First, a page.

The system of encoding GPS signals appeared to have another advantage for military use. Selective availability could be incorporated. Friendly military forces could use the data with full accuracy and civilian (or potentially hostile forces) could be provided with degraded accuracy. However, civilian scientists rapidly showed how they could work around such selective availability and achieve accuracies to within millimetres using the degraded signals. GPS data has proved so useful to such a range of civilian activities that commercial concerns now broadcast correction data which makes achievement of GPS accuracies to within one centimetre easy to obtain. In the Gulf War, the Allied forces were often issued with civilian differential GPS as it was cheaper, more available and just as accurate as the military encoded GPS units. Another military technology had been exploited for civilian purposes and improved. The Gulf War of 1992 was the first war in which land forces could know their exact position at all times. It allowed co-ordination in a quite new way. Future operations can assume that every individual will know where he is and how to get to where he is going.
There are however significant dangers from universally available GPS. Precise navigation of men or missiles becomes very cheap. Signal degrading does not work, and in any case the Russian GLONASS system provides an alternative method. As civil airlines become more dependent on the system, it will become impossible to turn the system off, and it will be given greater redundancy. Spoofing of the signals will be an important area for research.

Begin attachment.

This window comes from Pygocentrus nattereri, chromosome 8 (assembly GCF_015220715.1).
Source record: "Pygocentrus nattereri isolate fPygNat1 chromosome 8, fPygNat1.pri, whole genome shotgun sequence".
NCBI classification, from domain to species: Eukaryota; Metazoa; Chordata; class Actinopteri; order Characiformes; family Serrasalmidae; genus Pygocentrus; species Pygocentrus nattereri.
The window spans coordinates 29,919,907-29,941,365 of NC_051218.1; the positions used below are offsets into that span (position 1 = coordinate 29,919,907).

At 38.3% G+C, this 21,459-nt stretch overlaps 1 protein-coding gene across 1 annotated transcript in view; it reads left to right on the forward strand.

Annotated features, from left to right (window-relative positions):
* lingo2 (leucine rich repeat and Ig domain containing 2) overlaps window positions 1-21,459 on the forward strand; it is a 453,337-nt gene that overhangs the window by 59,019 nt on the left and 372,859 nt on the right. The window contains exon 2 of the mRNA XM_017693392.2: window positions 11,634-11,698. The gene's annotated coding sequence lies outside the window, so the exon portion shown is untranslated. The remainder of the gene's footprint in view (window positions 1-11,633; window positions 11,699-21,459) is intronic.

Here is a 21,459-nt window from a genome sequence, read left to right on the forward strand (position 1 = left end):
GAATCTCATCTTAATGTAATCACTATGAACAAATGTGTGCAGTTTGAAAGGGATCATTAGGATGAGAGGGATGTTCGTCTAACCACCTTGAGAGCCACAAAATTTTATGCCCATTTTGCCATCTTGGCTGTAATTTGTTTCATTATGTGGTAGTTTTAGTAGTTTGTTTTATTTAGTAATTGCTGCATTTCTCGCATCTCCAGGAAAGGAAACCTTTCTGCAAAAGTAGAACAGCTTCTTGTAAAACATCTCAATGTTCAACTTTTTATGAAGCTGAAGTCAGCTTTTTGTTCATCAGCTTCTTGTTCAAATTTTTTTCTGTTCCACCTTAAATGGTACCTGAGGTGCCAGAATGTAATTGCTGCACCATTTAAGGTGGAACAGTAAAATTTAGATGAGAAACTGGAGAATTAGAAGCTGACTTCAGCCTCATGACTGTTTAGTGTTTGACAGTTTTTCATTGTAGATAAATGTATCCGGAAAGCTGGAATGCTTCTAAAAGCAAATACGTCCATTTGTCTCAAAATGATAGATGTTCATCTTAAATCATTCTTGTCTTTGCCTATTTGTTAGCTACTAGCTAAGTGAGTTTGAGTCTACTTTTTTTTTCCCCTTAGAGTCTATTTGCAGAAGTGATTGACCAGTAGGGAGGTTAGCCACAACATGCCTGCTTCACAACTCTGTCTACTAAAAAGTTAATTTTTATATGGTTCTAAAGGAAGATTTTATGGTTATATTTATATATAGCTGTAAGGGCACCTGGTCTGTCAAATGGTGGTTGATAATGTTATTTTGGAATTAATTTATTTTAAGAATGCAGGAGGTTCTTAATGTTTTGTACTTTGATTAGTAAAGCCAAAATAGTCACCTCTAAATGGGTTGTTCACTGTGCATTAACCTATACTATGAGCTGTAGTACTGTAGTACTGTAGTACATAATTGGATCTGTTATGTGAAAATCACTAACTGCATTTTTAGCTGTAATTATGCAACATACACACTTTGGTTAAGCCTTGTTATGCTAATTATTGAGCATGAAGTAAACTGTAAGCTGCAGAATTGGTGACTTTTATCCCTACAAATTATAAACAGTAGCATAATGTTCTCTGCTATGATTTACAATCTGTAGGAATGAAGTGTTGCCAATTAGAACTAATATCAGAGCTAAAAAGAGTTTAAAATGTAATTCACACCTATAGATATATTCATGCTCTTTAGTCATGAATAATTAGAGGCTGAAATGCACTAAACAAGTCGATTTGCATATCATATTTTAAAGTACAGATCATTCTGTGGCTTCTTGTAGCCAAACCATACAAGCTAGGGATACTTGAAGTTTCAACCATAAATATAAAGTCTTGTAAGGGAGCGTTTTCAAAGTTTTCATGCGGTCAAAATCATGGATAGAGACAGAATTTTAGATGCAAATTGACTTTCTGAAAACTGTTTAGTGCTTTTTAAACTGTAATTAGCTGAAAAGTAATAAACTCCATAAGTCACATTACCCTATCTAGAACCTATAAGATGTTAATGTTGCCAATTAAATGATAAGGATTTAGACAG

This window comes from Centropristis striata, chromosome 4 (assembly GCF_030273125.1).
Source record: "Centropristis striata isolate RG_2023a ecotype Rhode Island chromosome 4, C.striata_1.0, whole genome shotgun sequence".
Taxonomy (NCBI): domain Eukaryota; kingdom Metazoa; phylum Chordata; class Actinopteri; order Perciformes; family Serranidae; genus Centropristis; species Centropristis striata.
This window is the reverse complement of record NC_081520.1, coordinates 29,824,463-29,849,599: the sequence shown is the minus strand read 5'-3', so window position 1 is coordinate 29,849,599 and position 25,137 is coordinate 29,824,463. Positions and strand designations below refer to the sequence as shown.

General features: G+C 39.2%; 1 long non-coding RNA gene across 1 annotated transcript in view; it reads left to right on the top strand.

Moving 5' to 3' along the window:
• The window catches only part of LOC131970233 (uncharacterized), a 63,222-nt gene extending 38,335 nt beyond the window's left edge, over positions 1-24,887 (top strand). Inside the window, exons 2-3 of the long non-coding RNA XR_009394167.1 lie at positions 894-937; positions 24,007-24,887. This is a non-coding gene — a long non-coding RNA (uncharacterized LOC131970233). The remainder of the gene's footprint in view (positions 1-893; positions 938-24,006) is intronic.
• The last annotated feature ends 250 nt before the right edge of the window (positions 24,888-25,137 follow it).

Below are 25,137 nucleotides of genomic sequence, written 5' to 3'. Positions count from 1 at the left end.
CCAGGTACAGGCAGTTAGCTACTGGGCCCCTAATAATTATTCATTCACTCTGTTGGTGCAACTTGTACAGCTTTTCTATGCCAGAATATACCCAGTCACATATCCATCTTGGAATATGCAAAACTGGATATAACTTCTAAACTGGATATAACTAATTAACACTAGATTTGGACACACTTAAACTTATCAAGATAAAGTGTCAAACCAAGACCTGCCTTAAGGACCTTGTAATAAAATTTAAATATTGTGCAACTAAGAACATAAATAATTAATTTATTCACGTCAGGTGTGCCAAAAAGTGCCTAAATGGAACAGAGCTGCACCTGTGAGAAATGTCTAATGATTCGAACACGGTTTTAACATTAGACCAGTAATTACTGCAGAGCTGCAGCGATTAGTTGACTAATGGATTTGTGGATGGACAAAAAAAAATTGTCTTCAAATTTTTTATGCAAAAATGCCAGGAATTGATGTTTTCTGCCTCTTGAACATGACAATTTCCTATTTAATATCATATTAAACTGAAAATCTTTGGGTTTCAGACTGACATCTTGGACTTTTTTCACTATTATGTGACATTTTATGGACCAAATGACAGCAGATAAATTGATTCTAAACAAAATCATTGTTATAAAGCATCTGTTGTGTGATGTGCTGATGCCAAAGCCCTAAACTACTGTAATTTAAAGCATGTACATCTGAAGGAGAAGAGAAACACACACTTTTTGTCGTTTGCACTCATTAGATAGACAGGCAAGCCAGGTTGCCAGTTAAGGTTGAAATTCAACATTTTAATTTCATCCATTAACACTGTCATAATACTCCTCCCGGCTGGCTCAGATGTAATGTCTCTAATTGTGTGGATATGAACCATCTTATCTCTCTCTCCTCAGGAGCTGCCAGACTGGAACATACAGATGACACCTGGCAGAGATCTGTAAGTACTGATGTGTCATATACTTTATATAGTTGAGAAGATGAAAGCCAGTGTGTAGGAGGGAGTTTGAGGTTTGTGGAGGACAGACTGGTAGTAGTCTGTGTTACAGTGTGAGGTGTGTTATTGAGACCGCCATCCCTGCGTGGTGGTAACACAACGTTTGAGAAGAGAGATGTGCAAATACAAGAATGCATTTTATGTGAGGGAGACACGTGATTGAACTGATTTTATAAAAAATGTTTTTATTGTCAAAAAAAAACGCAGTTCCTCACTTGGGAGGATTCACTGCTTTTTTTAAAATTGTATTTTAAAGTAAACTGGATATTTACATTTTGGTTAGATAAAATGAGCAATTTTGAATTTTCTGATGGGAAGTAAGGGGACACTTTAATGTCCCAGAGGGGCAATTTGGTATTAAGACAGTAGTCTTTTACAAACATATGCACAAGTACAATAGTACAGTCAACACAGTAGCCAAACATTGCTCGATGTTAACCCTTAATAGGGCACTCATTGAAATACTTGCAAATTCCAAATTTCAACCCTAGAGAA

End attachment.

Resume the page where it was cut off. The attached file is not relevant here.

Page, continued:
Satellites for meteorology and geodetic survey also have military implications. They can provide data for strategic missiles, terrain mapping data for cruise missiles, or tactical weather information for the battlefield commander. The quantity of data which can be obtained, when coupled to the increasingly powerful computers, offers more accurate, detailed, and longer term forecasting. The availability of either type of satellite in war is unlikely to be critical.